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Thanks Rob, the class was great. Looking forward to seeing you guys at more classes. Have a great week !
Tag Archives: art
Just a quick note to let you know that I’ve posted some new online classes. Check them out in the Classes section of this site. I’m moving to doing more online classes for a couple of reasons: people don’t have to commit an entire day to a class and, more importantly, since the classes all have assignments, it’s nice being able to give you a whole week to complete an assignment. So check them out.
Also, if you’ve ever had to make adjustments in post production, I now have an affiliate link for Topaz Labs. I have their software bundle and really like it. The noise reduction is outstanding. So, if you need software like that, be a pal and buy it through the link over on the right hand page. But, in the interest of full disclosure, Topaz Labs gave me a copy of their software to test and use. Still, I wouldn’t recommend anything that I didn’t like or trust with my work.
I’m leading some photography events in the next few weeks, so why not come out and shoot with us? You can see more details over on the meetup group. You do have to be a member to see the events, but it is free to join. We just require registration to help minimize the spam and autobots that we were getting.
Finally, look for some how-to posts in the near future. Between doing those, putting on events with the Meetup group, running the ShootHybrid.com site and the podcast, I am falling behind on blogging. My bad.
But watch for some cool stuff.
Not too long ago, I was talking to a very talented artist (and friend of mine) about artsy shit like composition, color, marketing, etc. Ben works in pastels and I was really surprised to learn the extent to which the issues that he faces as an artist are the same that I face as an artist. Sure, we’re both artists and we simply work in different mediums, but I’ve always viewed painters and those who draw as a completely different type of creature. This was a great way to get grounded again and to be reminded that perhaps the tools we use to create our art are just that – tools.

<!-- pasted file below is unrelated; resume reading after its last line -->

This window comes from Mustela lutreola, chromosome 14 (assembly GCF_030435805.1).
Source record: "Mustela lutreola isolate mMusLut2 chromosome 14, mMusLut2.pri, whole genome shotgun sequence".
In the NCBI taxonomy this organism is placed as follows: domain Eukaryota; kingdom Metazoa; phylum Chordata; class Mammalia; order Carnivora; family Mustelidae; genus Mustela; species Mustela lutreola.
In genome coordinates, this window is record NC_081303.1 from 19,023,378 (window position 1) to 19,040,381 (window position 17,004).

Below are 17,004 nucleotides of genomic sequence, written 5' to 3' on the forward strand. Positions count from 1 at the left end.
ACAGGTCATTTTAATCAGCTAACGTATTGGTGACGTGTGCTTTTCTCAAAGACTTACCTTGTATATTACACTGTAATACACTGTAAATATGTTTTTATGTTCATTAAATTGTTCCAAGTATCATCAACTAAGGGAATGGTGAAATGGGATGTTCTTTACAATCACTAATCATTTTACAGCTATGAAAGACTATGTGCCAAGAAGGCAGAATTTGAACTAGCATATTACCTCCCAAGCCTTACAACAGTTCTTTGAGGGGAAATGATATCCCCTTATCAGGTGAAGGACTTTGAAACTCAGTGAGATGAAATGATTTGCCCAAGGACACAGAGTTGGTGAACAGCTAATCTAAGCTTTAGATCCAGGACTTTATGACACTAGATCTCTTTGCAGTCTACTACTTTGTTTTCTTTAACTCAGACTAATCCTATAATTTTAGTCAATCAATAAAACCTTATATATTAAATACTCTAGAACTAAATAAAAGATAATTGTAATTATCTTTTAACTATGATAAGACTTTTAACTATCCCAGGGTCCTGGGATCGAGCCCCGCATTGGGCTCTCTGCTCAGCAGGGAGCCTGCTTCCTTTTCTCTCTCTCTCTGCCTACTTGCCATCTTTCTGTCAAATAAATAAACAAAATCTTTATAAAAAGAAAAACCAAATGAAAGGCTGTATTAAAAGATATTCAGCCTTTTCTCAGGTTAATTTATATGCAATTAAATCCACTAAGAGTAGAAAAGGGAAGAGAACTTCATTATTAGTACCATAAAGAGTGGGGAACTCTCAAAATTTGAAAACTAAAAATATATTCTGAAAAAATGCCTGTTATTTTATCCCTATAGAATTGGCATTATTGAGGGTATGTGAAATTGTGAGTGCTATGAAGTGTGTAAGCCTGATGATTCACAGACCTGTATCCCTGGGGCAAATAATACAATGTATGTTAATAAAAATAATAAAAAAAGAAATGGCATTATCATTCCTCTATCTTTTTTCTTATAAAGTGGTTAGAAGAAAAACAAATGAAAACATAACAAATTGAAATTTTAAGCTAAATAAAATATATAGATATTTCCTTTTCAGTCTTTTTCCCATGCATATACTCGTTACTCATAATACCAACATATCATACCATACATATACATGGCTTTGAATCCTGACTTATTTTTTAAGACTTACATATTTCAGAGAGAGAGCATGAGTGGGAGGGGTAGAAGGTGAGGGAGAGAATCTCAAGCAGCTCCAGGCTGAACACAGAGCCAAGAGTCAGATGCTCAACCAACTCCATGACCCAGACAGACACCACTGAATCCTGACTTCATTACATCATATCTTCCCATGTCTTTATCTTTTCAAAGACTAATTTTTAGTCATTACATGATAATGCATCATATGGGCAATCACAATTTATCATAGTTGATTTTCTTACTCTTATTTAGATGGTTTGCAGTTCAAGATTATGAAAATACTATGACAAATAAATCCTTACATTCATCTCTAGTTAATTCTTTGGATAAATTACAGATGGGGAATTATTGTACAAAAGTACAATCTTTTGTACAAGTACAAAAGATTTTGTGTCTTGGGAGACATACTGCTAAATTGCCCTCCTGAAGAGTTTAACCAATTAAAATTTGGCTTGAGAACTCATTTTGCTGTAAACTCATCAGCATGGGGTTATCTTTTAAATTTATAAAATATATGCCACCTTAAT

Anyway, the specific thing we talked about that had an impact on me was a comment Ben made about creating art out of chaos. To go to a scene and be able to “see” the portion of it that needs to be painted. Or sketched or photographed. It struck me that I work the same way but never had articulated it so easily and accurately. I thought about how I find it easier to take a cluttered scene and remove the extraneous stuff until I’ve achieved the set that I want. It’s an especially effective method of reaching that sense of minimalism and the simple aesthetic that I constantly try to achieve.
Yeah, that’s a helluva lot easier than starting with a blank set and trying to add elements until I’ve gotten just the right amount of “stuff’ in the scene.
So that’s my takeaway from the conversation and a suggestion that I want to give to you – when you start to envision the picture in your head, start with clutter and and start to take things out. Then, when that mental picture seems right, go ahead and build it.
I’ll let you know how that works out for.
Oh, and a late Happy New Year!
Oh (again) – if you have a few moments, check out Ben’s work.
(Note from Rob): This is a re-post from Xanadu Gallery in Scottsdale, AZ and appears here with the gracious permission of the author, Jason Horejs.
Shortly after having a conversation about why galleries charge high commissions, I read this post and it answers the question far more eloquently than I could have. So enjoy the article and see, from a gallery owner’s perspective, why commissions are what they are. You can read the original article here.
“I won’t work with galleries, the commission is too high!”
Galleries typically take a 50% commission on the sale of two-dimensional artwork- paintings, photos, monotypes, etc., and anywhere from 33.3% to 40% for three-dimensional work. For an artist who feels that they are “starving,” it’s difficult to imagine how it could possibly make sense to “give away” half of their sale price. What could a gallery do that would possibly be worth the commission? Continue reading
I’ve been thinking about this one for several weeks now. I held a class a while ago and one of the students asked the question, what was the hardest shoot that any of us had done. I didn’t answer him in class because I loved the question and thought that it deserved some time thinking about. But I did tell him that it would make a great blog post. Continue reading
So this is the third or fourth time I’ve tried writing this damned post. What starts out as a focused thought about one particular thought quickly devolves into a long and convoluted… I dunno… piece of shit rambling. Let’s try again. Here’s this most awesome piece of insight I’ve had about my art and photography in a long time: success breeds success. Continue reading
Oh shit, I realized that it’s been a while since I last posted an image with a corresponding light setup, so I’m correcting that oversight with today’s post, showing another single light setup. Continue reading
Honestly, I am not what you would call an aficionado of Monet. I mean, I like the work and all but, if I were to win millions of dollars, a Monet is not a piece I’d rush out to add to my art collection. Yet, still, I am becoming more and more drawn to the man and the painter as I learn more about him. Especially his sense of integrity as an artist. Continue reading
We all know that art is subjective. Hell, we all know the line “I may not know art but I know what I like.”
On the third episode of Polarizing Images, we talk about the importance of prints and we lament how people just don’t put as much value into physical photographs as they once did. The printed photography seems to have lost its value. Continue reading